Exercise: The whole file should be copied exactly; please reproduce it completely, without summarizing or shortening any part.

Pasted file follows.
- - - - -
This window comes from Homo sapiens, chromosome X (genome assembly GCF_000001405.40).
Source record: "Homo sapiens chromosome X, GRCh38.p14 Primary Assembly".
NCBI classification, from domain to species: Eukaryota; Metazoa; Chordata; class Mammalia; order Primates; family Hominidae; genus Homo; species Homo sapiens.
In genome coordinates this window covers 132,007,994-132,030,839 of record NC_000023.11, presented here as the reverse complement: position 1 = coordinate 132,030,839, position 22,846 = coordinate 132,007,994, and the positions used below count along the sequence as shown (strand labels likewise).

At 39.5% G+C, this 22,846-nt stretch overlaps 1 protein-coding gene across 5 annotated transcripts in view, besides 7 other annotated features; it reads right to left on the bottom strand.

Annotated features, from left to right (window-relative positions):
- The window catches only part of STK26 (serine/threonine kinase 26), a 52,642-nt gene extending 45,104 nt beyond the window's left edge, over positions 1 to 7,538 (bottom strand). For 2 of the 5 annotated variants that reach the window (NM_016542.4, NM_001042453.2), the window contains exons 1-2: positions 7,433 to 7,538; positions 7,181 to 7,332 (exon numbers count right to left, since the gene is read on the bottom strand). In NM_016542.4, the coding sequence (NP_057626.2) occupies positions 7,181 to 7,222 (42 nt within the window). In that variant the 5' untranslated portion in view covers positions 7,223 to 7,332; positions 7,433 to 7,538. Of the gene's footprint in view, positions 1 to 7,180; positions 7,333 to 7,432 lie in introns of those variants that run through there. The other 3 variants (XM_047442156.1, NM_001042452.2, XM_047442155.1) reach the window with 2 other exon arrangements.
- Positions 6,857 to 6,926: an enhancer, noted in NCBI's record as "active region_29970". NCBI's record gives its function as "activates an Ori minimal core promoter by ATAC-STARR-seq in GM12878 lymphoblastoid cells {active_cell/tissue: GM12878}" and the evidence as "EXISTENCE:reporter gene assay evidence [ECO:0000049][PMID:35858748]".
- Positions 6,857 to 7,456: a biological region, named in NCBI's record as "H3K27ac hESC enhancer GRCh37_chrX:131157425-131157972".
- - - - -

This window comes from Homo sapiens, chromosome X (genome assembly GCF_000001405.40).
Source record: "Homo sapiens chromosome X, GRCh38.p14 Primary Assembly".
NCBI classification, from domain to species: Eukaryota; Metazoa; Chordata; class Mammalia; order Primates; family Hominidae; genus Homo; species Homo sapiens.
In genome coordinates this window covers 132,007,994-132,030,839 of record NC_000023.11, presented here as the reverse complement: position 1 = coordinate 132,030,839, position 22,846 = coordinate 132,007,994, and the positions used below count along the sequence as shown (strand labels likewise).

At 39.5% G+C, this 22,846-nt stretch overlaps 1 protein-coding gene across 5 annotated transcripts in view, besides 7 other annotated features; it reads right to left on the bottom strand.

Annotated features, from left to right (window-relative positions):
- The window catches only part of STK26 (serine/threonine kinase 26), a 52,642-nt gene extending 45,104 nt beyond the window's left edge, over positions 1 to 7,538 (bottom strand). For 2 of the 5 annotated variants that reach the window (NM_016542.4, NM_001042453.2), the window contains exons 1-2: positions 7,433 to 7,538; positions 7,181 to 7,332 (exon numbers count right to left, since the gene is read on the bottom strand). In NM_016542.4, the coding sequence (NP_057626.2) occupies positions 7,181 to 7,222 (42 nt within the window). In that variant the 5' untranslated portion in view covers positions 7,223 to 7,332; positions 7,433 to 7,538. Of the gene's footprint in view, positions 1 to 7,180; positions 7,333 to 7,432 lie in introns of those variants that run through there. The other 3 variants (XM_047442156.1, NM_001042452.2, XM_047442155.1) reach the window with 2 other exon arrangements.
- Positions 6,857 to 6,926: an enhancer, noted in NCBI's record as "active region_29970". NCBI's record gives its function as "activates an Ori minimal core promoter by ATAC-STARR-seq in GM12878 lymphoblastoid cells {active_cell/tissue: GM12878}" and the evidence as "EXISTENCE:reporter gene assay evidence [ECO:0000049][PMID:35858748]".
- Positions 6,857 to 7,456: a biological region, named in NCBI's record as "H3K27ac hESC enhancer GRCh37_chrX:131157425-131157972".